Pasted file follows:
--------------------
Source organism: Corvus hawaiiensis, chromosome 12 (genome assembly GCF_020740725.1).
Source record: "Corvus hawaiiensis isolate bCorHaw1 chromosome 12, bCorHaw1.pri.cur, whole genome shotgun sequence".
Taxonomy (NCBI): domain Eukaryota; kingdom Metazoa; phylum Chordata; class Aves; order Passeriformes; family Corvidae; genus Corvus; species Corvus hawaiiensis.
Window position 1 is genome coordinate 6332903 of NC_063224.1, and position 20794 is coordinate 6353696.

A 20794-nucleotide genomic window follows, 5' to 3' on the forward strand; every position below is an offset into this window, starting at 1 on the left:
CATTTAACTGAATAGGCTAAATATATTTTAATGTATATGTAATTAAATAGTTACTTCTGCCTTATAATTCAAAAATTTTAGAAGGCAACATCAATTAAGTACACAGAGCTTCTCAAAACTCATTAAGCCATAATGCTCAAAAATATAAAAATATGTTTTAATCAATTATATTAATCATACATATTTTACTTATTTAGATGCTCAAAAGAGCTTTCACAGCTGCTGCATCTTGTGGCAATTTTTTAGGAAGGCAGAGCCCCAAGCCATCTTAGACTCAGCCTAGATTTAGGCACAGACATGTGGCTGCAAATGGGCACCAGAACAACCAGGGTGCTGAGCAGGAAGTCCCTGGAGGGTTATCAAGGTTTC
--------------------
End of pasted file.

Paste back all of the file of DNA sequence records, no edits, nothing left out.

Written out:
Source organism: Corvus hawaiiensis, chromosome 12 (genome assembly GCF_020740725.1).
Source record: "Corvus hawaiiensis isolate bCorHaw1 chromosome 12, bCorHaw1.pri.cur, whole genome shotgun sequence".
Taxonomy (NCBI): domain Eukaryota; kingdom Metazoa; phylum Chordata; class Aves; order Passeriformes; family Corvidae; genus Corvus; species Corvus hawaiiensis.
Window position 1 is genome coordinate 6332903 of NC_063224.1, and position 20794 is coordinate 6353696.

A 20794-nucleotide genomic window follows, 5' to 3' on the forward strand; every position below is an offset into this window, starting at 1 on the left:
CATTTAACTGAATAGGCTAAATATATTTTAATGTATATGTAATTAAATAGTTACTTCTGCCTTATAATTCAAAAATTTTAGAAGGCAACATCAATTAAGTACACAGAGCTTCTCAAAACTCATTAAGCCATAATGCTCAAAAATATAAAAATATGTTTTAATCAATTATATTAATCATACATATTTTACTTATTTAGATGCTCAAAAGAGCTTTCACAGCTGCTGCATCTTGTGGCAATTTTTTAGGAAGGCAGAGCCCCAAGCCATCTTAGACTCAGCCTAGATTTAGGCACAGACATGTGGCTGCAAATGGGCACCAGAACAACCAGGGTGCTGAGCAGGAAGTCCCTGGAGGGTTATCAAGGTTTC